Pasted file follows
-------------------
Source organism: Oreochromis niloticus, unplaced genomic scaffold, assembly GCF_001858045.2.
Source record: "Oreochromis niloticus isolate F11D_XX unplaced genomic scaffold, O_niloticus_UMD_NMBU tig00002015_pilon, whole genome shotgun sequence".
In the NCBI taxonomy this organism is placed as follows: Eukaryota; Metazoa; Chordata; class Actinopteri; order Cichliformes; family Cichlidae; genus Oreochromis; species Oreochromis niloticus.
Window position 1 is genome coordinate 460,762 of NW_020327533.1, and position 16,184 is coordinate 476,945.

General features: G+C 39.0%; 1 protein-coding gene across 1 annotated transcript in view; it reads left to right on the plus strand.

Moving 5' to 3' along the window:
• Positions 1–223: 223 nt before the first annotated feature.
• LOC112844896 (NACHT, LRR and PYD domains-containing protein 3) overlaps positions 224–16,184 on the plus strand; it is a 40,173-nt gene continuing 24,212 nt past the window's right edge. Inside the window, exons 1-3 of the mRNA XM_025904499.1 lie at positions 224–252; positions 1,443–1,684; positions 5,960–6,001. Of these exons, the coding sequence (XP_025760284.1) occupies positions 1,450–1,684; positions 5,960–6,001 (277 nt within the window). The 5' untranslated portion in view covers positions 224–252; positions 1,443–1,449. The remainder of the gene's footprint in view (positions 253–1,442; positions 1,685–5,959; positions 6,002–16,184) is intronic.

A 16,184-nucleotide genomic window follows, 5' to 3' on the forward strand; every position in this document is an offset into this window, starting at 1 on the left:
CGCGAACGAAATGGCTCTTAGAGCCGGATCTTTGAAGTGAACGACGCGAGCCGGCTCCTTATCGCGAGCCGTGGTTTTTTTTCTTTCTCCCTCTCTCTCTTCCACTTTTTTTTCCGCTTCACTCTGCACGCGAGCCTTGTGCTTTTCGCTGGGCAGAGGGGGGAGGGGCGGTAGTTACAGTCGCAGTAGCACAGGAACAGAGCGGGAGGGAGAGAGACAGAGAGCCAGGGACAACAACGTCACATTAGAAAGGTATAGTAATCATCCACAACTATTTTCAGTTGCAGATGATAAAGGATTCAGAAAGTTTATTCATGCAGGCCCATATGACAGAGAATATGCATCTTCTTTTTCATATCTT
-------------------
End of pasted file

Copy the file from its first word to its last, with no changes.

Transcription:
Source organism: Oreochromis niloticus, unplaced genomic scaffold, assembly GCF_001858045.2.
Source record: "Oreochromis niloticus isolate F11D_XX unplaced genomic scaffold, O_niloticus_UMD_NMBU tig00002015_pilon, whole genome shotgun sequence".
In the NCBI taxonomy this organism is placed as follows: Eukaryota; Metazoa; Chordata; class Actinopteri; order Cichliformes; family Cichlidae; genus Oreochromis; species Oreochromis niloticus.
Window position 1 is genome coordinate 460,762 of NW_020327533.1, and position 16,184 is coordinate 476,945.

General features: G+C 39.0%; 1 protein-coding gene across 1 annotated transcript in view; it reads left to right on the plus strand.

Moving 5' to 3' along the window:
• Positions 1–223: 223 nt before the first annotated feature.
• LOC112844896 (NACHT, LRR and PYD domains-containing protein 3) overlaps positions 224–16,184 on the plus strand; it is a 40,173-nt gene continuing 24,212 nt past the window's right edge. Inside the window, exons 1-3 of the mRNA XM_025904499.1 lie at positions 224–252; positions 1,443–1,684; positions 5,960–6,001. Of these exons, the coding sequence (XP_025760284.1) occupies positions 1,450–1,684; positions 5,960–6,001 (277 nt within the window). The 5' untranslated portion in view covers positions 224–252; positions 1,443–1,449. The remainder of the gene's footprint in view (positions 253–1,442; positions 1,685–5,959; positions 6,002–16,184) is intronic.

A 16,184-nucleotide genomic window follows, 5' to 3' on the forward strand; every position in this document is an offset into this window, starting at 1 on the left:
CGCGAACGAAATGGCTCTTAGAGCCGGATCTTTGAAGTGAACGACGCGAGCCGGCTCCTTATCGCGAGCCGTGGTTTTTTTTCTTTCTCCCTCTCTCTCTTCCACTTTTTTTTCCGCTTCACTCTGCACGCGAGCCTTGTGCTTTTCGCTGGGCAGAGGGGGGAGGGGCGGTAGTTACAGTCGCAGTAGCACAGGAACAGAGCGGGAGGGAGAGAGACAGAGAGCCAGGGACAACAACGTCACATTAGAAAGGTATAGTAATCATCCACAACTATTTTCAGTTGCAGATGATAAAGGATTCAGAAAGTTTATTCATGCAGGCCCATATGACAGAGAATATGCATCTTCTTTTTCATATCTT